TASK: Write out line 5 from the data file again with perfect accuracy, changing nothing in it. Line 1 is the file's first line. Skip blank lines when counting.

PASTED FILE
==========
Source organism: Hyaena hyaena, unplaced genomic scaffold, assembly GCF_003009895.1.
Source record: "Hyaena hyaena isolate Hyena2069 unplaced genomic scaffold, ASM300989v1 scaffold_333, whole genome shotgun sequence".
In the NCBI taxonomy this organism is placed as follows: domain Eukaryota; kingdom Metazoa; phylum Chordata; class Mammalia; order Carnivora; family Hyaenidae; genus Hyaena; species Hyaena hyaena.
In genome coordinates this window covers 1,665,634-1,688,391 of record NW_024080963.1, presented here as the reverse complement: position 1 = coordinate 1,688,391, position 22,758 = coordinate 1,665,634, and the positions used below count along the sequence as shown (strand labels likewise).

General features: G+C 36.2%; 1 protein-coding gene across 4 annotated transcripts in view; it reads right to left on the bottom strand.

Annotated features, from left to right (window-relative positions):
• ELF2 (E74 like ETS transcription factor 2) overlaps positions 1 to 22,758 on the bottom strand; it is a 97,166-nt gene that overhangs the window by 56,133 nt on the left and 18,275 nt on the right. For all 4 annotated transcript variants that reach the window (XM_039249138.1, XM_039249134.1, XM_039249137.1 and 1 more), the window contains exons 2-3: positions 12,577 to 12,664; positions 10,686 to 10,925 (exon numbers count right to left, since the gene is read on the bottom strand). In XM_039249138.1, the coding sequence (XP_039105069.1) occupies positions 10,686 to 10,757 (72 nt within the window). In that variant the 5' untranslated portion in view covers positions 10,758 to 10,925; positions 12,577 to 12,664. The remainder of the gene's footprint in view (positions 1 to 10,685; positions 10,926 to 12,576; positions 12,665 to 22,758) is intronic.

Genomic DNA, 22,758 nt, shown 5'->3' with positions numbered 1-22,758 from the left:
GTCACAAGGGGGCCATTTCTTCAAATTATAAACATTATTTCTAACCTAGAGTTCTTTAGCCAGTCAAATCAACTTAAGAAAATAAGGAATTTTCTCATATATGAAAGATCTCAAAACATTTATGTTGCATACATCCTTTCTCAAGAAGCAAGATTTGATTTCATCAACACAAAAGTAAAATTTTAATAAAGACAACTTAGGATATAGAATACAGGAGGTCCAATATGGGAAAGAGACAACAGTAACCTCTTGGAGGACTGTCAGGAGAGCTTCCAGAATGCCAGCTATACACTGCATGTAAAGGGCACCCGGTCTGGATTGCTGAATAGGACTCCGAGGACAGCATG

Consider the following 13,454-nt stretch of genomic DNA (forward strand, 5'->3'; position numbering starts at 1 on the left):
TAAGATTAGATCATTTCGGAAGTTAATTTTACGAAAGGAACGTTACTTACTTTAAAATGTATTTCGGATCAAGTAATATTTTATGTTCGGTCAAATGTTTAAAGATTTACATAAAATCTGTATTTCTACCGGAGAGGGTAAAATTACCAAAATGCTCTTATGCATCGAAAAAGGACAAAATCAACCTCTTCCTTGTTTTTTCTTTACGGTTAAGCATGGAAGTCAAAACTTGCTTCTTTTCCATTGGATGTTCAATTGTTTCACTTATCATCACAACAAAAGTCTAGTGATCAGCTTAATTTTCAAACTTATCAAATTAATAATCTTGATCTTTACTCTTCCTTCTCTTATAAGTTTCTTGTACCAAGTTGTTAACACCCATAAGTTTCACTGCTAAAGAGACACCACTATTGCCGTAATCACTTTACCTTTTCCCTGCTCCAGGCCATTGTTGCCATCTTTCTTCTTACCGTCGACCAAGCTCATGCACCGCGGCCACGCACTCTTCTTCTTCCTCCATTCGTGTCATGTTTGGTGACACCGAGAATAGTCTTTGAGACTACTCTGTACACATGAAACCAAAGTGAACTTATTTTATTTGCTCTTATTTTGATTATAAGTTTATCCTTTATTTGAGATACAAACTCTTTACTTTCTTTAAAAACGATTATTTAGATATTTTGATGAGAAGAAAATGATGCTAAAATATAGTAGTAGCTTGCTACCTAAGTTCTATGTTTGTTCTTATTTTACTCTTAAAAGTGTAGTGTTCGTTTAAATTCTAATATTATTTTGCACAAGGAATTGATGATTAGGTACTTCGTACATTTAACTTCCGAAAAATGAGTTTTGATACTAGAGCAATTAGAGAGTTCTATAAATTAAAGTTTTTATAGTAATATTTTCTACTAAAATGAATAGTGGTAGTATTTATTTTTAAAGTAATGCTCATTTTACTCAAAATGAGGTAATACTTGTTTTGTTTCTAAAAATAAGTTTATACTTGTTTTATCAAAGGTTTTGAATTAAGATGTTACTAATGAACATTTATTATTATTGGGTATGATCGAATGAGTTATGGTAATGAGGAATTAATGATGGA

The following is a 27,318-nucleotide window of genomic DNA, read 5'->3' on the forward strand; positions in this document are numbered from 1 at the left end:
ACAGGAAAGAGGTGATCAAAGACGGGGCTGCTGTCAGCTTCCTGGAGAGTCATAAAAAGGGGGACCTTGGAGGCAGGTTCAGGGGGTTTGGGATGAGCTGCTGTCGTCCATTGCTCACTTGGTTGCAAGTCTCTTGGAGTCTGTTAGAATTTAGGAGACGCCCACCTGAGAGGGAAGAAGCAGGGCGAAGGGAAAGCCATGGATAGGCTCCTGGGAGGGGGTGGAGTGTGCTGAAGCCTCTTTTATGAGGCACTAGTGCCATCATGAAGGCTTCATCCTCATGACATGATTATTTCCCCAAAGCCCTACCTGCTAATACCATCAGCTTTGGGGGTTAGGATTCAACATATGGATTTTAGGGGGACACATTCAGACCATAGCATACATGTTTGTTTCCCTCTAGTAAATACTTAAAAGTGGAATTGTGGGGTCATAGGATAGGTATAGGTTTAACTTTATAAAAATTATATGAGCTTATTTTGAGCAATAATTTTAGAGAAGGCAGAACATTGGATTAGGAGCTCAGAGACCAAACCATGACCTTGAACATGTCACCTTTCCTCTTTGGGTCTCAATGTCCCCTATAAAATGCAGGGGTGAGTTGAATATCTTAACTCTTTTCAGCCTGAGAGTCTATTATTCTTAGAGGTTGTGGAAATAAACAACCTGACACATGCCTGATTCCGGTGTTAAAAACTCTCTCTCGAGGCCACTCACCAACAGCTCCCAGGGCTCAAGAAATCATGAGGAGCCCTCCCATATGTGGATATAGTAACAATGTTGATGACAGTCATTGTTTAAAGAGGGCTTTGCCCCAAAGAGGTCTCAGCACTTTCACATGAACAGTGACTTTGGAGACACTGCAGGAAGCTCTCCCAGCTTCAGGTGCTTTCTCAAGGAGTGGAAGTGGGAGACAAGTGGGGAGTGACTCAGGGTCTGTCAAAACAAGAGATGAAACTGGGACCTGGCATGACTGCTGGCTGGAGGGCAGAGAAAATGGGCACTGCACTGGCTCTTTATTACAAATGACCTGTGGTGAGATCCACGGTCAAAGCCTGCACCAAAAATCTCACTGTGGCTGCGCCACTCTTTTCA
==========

General features: G+C 36.2%; 1 protein-coding gene across 4 annotated transcripts in view; it reads right to left on the bottom strand.